Is organic produce worth the extra money? Only in some cases, experts say
QUESTION: Are the significantly higher prices for organic groceries justifiable? What makes them cost more (sometimes much more) than regular groceries? Some people can’t afford the difference. Asked by Joan O’Henley, Oakland, Calif.
ANSWER: Organics are expensive. I cooked for myself most of last year, and this obviously involved regular trips to the grocery store. Out of a desire to eat healthy, I’d always make a beeline for the produce section. But on a student budget, I would always be sad that I couldn’t afford the high price of organic produce. But it turns out you can be strategic: there are some items that are definitely worth paying more for to get the organic version, and others where you can save your money and buy conventional.
Organics are expensive because of the cost of production compared to conventionally grown products. Growing any food requires buying seeds, pesticides and fertilizers, and farm equipment, paying laborers and transporting the produce to market. Organic farms end up paying more in almost every category. You can find a more complete breakdown of the production costs of organic food in the Nitty-gritty answer.
There are two main reasons to consider buying organic—better health for you, and better health for the environment. And those benefits can vary by product. Some organics really are better for your health, and some aren’t, and some conventional crops are harder on the planet than others. The reasons may surprise you—but having the information can help you make smart decisions about buying organic.
Toxic residues are a primary health concern of conventional farming. All those pesticides that so successfully keep bugs from eating the produce can end up on, or in, the fruits and vegetables for us to ingest. In order to maintain pesticide consumption at or below the EPA’s recommended levels, many people are turning to organics. Every year the Environmental Working Group, a non-profit organization, tests produce for pesticide residue. It publishes the “Dirty Dozen” list with its findings. This list ranks non-organic produce by the types and amount of pesticides found on them. Apples topped the list in 2011 with the most pesticides. Produce on this list will give you the most “bang for your buck” if you go organic. The working group also releases the “Clean Fifteen,” which highlights produce that, when conventionally grown, has the least pesticide residue. While there’s no guarantee that the using the lists as a guide will keep your diet pesticide free, following them will definitely reduce your pesticide intake, and help keep your produce budget manageable.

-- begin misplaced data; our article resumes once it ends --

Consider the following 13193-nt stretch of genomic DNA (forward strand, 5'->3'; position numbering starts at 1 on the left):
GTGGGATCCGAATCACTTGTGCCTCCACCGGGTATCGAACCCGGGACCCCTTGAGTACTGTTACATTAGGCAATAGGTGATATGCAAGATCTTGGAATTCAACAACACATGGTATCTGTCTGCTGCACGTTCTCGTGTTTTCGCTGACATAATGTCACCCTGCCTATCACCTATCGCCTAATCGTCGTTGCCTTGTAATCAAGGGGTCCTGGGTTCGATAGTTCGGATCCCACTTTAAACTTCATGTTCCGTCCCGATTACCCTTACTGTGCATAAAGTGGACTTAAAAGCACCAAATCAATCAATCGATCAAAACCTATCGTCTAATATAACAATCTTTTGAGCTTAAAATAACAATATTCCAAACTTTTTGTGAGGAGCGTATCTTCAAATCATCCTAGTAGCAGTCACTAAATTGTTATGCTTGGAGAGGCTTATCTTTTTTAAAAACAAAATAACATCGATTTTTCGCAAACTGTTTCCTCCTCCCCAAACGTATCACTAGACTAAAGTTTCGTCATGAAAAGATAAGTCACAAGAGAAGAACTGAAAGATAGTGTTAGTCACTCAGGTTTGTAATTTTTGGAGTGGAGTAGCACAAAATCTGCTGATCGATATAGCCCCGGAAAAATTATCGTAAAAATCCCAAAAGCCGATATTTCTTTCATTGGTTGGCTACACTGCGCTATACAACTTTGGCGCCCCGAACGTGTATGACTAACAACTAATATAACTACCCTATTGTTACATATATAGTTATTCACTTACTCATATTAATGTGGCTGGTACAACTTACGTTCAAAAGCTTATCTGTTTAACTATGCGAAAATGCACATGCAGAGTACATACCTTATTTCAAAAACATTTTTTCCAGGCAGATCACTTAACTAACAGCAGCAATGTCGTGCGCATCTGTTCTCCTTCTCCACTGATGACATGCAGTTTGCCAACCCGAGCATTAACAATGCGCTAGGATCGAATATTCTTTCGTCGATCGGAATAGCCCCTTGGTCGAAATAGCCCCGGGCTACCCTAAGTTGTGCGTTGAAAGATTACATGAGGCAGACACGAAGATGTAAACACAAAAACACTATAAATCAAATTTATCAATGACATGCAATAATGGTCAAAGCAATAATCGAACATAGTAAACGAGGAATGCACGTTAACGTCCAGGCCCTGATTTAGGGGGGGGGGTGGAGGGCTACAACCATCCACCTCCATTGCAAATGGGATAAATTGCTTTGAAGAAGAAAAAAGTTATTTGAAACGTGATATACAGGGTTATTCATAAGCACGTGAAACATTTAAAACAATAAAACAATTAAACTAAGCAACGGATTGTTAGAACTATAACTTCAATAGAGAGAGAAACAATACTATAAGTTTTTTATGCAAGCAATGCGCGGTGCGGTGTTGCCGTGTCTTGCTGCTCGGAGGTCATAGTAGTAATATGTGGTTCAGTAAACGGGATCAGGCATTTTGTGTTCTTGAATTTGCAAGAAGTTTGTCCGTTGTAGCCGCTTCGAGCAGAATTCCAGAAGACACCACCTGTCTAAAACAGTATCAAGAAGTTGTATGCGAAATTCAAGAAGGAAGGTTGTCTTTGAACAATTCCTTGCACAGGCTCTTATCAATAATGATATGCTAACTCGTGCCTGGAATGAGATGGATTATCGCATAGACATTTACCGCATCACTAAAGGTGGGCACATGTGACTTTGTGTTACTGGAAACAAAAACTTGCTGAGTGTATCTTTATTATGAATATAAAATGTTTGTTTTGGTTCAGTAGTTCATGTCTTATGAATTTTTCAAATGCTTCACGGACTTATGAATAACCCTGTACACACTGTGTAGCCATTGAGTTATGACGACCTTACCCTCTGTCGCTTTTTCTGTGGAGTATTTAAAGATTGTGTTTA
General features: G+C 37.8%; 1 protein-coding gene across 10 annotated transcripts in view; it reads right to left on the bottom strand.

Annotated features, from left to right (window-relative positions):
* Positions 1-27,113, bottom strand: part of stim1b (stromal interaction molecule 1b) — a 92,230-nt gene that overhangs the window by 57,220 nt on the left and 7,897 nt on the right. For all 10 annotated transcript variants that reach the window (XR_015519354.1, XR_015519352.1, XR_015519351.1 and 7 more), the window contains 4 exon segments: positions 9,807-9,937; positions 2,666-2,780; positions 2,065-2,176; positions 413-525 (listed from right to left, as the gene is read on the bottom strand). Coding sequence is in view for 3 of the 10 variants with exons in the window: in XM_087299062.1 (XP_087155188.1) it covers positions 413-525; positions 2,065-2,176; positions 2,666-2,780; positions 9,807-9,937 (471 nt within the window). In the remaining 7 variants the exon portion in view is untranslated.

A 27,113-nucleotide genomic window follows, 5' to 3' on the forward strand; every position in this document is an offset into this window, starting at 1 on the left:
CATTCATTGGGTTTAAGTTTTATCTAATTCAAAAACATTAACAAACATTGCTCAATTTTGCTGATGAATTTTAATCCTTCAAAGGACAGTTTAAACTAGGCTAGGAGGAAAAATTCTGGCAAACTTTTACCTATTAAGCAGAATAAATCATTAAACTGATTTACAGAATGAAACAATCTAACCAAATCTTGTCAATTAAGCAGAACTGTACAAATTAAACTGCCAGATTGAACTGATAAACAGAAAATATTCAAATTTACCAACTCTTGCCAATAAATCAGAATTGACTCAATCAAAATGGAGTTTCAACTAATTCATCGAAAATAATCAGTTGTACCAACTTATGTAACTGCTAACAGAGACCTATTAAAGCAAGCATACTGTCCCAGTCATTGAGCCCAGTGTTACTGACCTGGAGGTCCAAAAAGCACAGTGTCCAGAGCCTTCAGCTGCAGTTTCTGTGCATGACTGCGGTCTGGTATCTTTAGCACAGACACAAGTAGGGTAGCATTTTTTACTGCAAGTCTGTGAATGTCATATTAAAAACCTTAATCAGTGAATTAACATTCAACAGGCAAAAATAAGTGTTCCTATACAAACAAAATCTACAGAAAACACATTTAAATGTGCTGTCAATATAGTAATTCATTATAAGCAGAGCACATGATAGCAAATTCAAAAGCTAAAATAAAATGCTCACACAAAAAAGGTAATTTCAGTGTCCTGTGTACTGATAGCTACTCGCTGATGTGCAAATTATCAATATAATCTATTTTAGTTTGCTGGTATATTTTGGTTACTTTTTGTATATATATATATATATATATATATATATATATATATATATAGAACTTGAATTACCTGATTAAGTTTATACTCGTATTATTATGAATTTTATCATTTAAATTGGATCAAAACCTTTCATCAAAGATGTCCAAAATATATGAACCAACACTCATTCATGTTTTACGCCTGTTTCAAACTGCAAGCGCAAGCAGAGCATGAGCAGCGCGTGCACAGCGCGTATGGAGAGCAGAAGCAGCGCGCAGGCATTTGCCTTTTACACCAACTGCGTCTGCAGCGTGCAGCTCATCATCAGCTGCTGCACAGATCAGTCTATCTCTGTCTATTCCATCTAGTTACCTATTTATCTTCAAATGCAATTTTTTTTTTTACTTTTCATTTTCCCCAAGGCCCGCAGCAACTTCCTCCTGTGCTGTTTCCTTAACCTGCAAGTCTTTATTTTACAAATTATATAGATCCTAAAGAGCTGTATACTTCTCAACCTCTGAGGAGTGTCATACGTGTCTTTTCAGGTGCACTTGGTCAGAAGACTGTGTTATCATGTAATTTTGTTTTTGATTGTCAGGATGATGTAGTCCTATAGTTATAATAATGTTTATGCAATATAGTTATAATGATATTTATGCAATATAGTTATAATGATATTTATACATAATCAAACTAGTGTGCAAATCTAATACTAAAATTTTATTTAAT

The Dirty Dozen — Buy these organic
Nectarines – imported
Grapes – imported
Sweet bell peppers
Blueberries – domestic
The Clean 15 — Lowest in pesticides
Cantaloupe – domestic
Meanwhile, the scientific jury is still out on the question of whether organics are more nutritious than non-organics. It is really hard to compare the vitamin and mineral content in them because one field is different from the next, and one farming operation is different from the next. The USDA’s Food Composition and Development Lab in Baltimore found more variation from one eggplant plant to anothert than from organic to conventional farming. A German study found that organics tend to have higher concentrations of some important minerals. A Greek study on the other hand found no difference in nutrients between organic and non-organic apples.
When it comes to purchasing organic, err on the side of caution. Buy organic when you can. If you’re on a budget—and who isn’t—use the “Dirty Dozen” list to inform what you shell out for organic. If environmental concerns still weigh heavily in your mind, consider buying local through a farmer’s market or Community Supported Agriculture. Short transportation distances will help diffuse the cost and limit fossil fuel consumption. At the end of the day, sprinkle your organic cilantro over your guacamole made with conventionally grown avocados, and your locally grown onions and tomatoes and enjoy.
READ MORE: What does “certified organic” actually mean and why does it cost so much more than conventionally grown produce? Learn more in the Nitty-Gritty answer.
Editor’s Note: A previous version of this story incorrectly stated that the USDA published the Dirty Dozen and Clean Fifteen lists. These lists are actually published by a nonprofit, The Environmental Working Group.